In 25 years there have been 48 deaths, 42 weddings and 23 babies born on New Zealand's longest-running serial drama. On Thursday, the 25th anniversary of the show, fans will be treated to one of the most explosive feature-length episodes in its history as familiar faces return to celebrate Chris Warner's 50th birthday.

A is for Ambulance

A pivotal piece of equipment in any hospital environment, ambulances have played a significant part in Shorty St storylines over 25 years, not to mention those involving inappropriate behaviour in ambulances.

B is for bad girls

Shorty St

has had many such characters over the years but perhaps one of the most notorious of all the bad girls to come through Ferndale was McKenzie Choat who, among other things, drugged her teenage stepson, blew up the clinic, embezzled hospital funds and murdered her arch-nemesis.

It's also for babies - 23 core cast and major guest characters have given birth in the 25 years the show has been running.

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C is for Cliffhangers

Shorty St

Christmas cliffhangers have become a New Zealand television tradition. Designed to bring the audience back after the long summer break, they are carefully planned so that several key storylines come to a climax in the last episode of the year. And the show's producers usually pull out a major, unexpected ­cliffhanger - an explosion, a plane crash, a boat accident - for the big finale.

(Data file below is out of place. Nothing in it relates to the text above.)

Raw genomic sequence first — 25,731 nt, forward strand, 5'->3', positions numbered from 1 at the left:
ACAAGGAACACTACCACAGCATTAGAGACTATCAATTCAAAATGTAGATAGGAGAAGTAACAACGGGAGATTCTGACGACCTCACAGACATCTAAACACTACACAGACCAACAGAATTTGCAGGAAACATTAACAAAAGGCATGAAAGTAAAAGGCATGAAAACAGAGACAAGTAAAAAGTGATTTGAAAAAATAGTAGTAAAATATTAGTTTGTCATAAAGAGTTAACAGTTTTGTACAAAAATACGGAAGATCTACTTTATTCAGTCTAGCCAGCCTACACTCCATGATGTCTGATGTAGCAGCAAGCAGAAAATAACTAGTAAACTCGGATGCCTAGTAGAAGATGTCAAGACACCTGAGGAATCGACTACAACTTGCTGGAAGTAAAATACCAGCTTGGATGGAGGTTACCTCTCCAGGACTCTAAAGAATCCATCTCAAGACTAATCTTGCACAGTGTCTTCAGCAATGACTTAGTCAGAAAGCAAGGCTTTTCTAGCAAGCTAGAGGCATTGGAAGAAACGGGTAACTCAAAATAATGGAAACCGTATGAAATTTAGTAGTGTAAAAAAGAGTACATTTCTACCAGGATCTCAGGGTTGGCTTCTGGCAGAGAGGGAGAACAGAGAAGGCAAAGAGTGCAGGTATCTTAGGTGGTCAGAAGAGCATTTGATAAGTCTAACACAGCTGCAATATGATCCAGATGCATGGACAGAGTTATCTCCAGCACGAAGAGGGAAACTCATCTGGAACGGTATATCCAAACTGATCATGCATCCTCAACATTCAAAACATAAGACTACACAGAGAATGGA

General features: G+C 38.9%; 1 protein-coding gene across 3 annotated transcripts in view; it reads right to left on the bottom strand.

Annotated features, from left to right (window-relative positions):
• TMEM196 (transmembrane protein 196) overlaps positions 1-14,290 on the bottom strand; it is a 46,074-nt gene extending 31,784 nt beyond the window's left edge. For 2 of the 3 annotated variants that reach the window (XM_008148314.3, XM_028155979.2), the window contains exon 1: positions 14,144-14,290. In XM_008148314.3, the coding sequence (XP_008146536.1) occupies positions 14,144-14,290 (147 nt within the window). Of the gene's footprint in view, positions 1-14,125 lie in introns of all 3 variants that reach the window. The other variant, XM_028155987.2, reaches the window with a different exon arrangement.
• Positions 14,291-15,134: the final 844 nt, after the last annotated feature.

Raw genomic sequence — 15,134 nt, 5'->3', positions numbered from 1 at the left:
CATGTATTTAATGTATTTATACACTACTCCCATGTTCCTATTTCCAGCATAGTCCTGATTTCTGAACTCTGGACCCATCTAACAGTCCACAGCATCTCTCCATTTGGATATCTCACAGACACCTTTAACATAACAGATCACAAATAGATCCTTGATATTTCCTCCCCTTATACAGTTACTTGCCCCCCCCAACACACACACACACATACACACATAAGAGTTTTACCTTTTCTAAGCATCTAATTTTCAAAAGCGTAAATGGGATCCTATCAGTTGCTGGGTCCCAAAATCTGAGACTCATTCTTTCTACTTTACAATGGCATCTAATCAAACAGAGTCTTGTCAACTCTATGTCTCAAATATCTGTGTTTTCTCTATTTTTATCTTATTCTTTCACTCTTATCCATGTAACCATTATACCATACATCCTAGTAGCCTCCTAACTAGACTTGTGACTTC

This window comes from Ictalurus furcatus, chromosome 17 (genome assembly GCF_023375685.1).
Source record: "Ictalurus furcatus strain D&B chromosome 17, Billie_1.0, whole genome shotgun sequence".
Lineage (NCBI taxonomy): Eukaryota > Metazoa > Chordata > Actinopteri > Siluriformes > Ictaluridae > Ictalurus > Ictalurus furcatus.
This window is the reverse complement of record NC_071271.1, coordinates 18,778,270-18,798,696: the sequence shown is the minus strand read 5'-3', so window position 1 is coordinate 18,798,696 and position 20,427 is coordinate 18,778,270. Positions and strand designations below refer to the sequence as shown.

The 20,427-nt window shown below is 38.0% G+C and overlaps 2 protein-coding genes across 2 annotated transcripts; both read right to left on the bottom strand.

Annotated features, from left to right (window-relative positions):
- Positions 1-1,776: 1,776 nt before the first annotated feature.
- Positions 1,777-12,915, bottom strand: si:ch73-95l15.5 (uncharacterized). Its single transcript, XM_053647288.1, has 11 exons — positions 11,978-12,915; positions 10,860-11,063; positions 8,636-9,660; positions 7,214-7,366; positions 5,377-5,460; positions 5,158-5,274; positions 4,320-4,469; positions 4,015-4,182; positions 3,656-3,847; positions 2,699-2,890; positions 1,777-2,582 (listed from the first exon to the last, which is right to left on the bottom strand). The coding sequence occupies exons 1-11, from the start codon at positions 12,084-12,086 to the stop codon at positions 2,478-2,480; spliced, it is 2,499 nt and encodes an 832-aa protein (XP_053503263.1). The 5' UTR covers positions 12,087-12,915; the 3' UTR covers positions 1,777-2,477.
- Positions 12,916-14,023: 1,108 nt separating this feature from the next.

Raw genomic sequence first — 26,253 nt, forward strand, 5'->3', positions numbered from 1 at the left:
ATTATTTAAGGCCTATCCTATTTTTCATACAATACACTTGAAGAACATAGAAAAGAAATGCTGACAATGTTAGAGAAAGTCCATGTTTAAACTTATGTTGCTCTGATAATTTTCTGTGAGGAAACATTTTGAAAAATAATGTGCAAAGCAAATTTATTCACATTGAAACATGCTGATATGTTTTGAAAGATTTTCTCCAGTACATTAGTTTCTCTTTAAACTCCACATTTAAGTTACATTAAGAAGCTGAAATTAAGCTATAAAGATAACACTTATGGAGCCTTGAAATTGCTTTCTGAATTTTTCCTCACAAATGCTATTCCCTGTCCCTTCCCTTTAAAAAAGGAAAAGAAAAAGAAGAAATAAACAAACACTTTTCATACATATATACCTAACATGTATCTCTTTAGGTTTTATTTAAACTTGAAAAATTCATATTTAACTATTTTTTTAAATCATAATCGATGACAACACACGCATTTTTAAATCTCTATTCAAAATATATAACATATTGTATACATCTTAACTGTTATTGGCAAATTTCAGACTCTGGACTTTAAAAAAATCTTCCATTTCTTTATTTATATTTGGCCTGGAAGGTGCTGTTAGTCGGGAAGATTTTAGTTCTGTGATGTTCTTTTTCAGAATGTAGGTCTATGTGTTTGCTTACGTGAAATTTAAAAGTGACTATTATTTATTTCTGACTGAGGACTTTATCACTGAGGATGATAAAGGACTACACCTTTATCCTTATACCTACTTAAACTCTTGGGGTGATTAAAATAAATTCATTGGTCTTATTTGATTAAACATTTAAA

C is also for the so-called "Shorty St curse". Over the years, many real-life events have coincided with storylines in the soap - which is uncanny, given that the storylines are decided four months before broadcast. But earthquakes, power cuts and more have seen life imitating art.

D is for Death

Death is a daily occurrence for hospital staff, and Ferndale locals have also had their fair share. There have been 48 deaths of core cast and major guest stars over 25 years, which comes to almost two farewells a year. It's also for doctor - the longest-lasting medic is Dr Chris Warner, who was part of the original team when Shorty St turned up in 1992. He took a four-year break in the late 1990s, but returned in 2000 and has been with the show since.

E is for episodes

E is for episodes. Photo / Supplied
E is for episodes. Photo / Supplied

When the 90-minute episode goes to air to celebrate the 25th anniversary, Shortland Street will have reached 6425 episodes. E is also for Ed Sheeran - Shorty St's biggest international cameo appearance in May 2014. And E is also for explosions - buildings, cars, baches, boats, planes, helicopters and houses have been blown up over 25 years.

F is for Ferndale

The fictional suburb of Auckland where the hospital is located and where most of its staff live. And for Fiji where the show is hugely popular in a prime time slot and much of the island shuts down to watch. The show has filmed on location there several times, too.

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G is for Guatemala

The line that even non-fans can recite - "You're not in Guatemala now, Dr Ropata" - was originally cut from the script because it was deemed too silly, but was reinstated at the last minute. Now it's an iconic piece of New Zealand television history.

H is for hospital

When TVNZ was looking to start a serial drama in the early 1990s, cops, doctors and lawyers were the starting point. The hospital won the vote as it was an environment where characters could be introduced quickly, and the life and death setting would allow for great storylines about patients and staff.